The freeing feelings of nature’s isolation

John Pepin, Michigan Department of Natural Resources

“In the heat of the day down in Mobile, Alabama, working on the railroad with the steel driving hammer. Gotta make some money to buy some brand-new shoes, tryin’ to find somebody to take away these blues,” — Chuck Berry

There’s something in the air on this warm bright day that stirs a swirling feeling inside of me. It might be the same sensation the birds are feeling, joyful with the additional daylight in the skies as we careen toward springtime.

But then again, it seems to have more to do with a yearning to move, to go somewhere, to shake off the dust and roll. An urge to throw my heavy jacket on the hook and grab something loose, something freeing that won’t constrain.

Carl Perkins said, “I’m traveling light because I might be going far, taking nothing but the clothes on my back and my big red guitar.”

Something to do with looking, something about searching. Restless.

I think it’s the smell of the wind itself that triggers the feeling — it’s still cool and cold, but so sweet. The sun is making things melt, run, drip and slide.

The feeling may be an intrinsic instinct that tells me the Wintermaker is retreating and it’s time to pack up and move toward the fishing rivers, the berry brambles and the lush green hunting haunts of the sunny season.

It seems like there’s always been a drive within me for searching, ever since I can remember anything. I think it’s one of those things ingrained deeply in human nature.

It may be one of those primal things that nature draws us to — the opportunity to search, discover and understand.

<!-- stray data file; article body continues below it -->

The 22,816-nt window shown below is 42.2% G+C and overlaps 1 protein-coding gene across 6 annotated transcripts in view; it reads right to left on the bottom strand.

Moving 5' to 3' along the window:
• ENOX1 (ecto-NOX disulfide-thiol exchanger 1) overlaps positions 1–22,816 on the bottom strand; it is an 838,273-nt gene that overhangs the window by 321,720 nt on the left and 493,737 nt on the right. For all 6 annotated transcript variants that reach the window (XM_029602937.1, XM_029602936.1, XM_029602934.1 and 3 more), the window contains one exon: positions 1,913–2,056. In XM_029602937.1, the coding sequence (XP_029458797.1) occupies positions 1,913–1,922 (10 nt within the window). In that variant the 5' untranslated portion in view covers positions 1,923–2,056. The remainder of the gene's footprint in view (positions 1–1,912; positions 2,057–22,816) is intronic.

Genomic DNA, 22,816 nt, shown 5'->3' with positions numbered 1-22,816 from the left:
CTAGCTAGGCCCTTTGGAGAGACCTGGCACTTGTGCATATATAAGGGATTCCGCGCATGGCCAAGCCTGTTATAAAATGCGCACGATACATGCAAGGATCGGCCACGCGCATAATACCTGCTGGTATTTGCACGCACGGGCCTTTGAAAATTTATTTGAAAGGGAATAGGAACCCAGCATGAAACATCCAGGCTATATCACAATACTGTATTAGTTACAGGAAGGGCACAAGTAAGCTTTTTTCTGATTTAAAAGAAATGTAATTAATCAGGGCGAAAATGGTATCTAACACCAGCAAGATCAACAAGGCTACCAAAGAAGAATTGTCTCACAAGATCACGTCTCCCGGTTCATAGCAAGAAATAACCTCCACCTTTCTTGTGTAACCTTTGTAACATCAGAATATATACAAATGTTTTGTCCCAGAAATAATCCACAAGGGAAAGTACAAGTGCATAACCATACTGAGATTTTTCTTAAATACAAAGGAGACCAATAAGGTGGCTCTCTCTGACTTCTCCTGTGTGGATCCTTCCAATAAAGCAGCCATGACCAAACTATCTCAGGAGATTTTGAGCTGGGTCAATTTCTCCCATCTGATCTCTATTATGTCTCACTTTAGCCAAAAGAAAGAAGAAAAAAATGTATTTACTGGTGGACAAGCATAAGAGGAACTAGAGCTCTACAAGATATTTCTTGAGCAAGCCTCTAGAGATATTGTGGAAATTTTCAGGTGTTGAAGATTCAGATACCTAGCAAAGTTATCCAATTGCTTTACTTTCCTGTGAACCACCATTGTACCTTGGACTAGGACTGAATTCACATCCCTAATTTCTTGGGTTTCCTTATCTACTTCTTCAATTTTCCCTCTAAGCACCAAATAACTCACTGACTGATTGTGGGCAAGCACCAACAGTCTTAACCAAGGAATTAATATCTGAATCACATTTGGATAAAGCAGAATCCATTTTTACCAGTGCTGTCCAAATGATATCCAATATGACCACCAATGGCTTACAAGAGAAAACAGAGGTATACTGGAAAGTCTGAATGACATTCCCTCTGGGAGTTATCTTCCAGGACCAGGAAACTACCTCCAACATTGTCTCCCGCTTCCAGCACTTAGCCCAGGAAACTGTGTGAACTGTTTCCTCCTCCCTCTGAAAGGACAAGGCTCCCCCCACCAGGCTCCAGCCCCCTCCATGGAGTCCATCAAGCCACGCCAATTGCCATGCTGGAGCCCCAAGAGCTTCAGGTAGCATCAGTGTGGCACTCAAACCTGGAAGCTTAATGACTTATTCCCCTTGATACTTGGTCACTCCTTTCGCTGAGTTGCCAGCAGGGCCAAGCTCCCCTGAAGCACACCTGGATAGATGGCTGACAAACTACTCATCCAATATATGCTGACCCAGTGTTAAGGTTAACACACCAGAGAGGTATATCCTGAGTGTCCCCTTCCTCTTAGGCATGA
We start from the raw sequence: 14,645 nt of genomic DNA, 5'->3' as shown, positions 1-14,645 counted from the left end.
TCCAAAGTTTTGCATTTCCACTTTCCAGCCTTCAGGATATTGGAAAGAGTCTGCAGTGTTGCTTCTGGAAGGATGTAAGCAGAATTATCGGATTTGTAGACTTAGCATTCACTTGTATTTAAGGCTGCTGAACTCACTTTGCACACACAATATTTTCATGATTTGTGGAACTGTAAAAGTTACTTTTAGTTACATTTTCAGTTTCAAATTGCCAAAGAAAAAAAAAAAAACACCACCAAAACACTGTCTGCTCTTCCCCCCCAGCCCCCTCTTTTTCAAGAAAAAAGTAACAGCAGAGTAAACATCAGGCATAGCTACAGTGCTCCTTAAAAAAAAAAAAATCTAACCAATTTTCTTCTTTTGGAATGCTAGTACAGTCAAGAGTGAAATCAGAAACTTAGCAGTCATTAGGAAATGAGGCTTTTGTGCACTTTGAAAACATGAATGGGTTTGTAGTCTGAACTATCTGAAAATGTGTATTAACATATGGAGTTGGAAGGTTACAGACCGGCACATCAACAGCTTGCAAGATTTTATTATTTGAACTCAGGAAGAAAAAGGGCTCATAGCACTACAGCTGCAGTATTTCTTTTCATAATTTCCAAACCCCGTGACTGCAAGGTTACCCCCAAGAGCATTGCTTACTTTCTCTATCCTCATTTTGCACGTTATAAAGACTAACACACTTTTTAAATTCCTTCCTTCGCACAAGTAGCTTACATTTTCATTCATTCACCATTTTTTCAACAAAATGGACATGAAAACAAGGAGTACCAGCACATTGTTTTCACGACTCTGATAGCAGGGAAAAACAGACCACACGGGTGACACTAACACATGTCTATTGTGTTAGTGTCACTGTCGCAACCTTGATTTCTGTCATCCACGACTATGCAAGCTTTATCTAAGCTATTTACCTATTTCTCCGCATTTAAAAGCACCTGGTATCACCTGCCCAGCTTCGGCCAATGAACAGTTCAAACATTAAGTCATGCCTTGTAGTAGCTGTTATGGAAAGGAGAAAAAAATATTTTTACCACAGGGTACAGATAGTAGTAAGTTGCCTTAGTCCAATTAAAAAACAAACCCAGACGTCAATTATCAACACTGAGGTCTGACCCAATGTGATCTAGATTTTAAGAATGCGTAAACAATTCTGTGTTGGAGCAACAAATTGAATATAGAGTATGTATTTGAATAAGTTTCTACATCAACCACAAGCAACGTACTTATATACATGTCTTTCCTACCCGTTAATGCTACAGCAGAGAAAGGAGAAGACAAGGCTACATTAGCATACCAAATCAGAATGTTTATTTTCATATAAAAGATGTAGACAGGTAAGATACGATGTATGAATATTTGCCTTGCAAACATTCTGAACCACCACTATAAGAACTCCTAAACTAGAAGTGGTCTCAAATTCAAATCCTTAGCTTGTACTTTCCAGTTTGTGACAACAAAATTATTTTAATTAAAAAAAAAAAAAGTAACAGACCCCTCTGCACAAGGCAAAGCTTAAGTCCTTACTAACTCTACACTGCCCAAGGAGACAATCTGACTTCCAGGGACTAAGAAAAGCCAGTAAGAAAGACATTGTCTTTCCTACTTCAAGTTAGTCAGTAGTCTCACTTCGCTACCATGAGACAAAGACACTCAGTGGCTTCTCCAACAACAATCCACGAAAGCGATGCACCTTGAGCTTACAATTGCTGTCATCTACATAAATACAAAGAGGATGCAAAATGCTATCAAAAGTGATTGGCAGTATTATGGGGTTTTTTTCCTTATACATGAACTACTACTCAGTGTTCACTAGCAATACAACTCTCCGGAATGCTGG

Perhaps that’s one of the reasons being alone in nature feels so freeing.

But it’s not really being alone, far from it. Animals and plants are there searching too. That’s another reason I think it’s a true, blood-borne ambition that can be solidly relied upon, in sync with the universe – no matter where you go.

It’s what I think of as a natural state, a naked existence, without any technology, parlor tricks, smoke, mirrors, advertising or other contrivances necessary.

Come as you are, stay for as long as you like.

You are free to search, free to be.

Maybe that’s why life itself is often compared to things in nature which themselves are moving or seemingly, searching, rambling, wandering – going from here to there.

Back in the 60s, Bob Seger said, “Life is like a big river, sinkin’ or swim depends on you. You can take or you can be a giver. If you got love, you’re gonna get through.”

In the same “Big River” song he says, “Take the advice of a loser who’s been livin’ too long alone. Follow your heart, follow your rainbow, and one day you’ll find you are not alone.”

That’s beautiful.

This past week my brother sent me a painting he said was meant to depict life as a passenger train, with the rider never knowing who is going to get on or get off along the journey, which prompts me to suggest that I’d like to know who’s driving the train.

Another type of life comparison moving, searching, going from here to there.

Back in the 60s, Bob Dylan said, “I’ve just been to the baggage car, where the engineer’s been tossed. I stamped out forty compasses, sure don’t know what they cost.”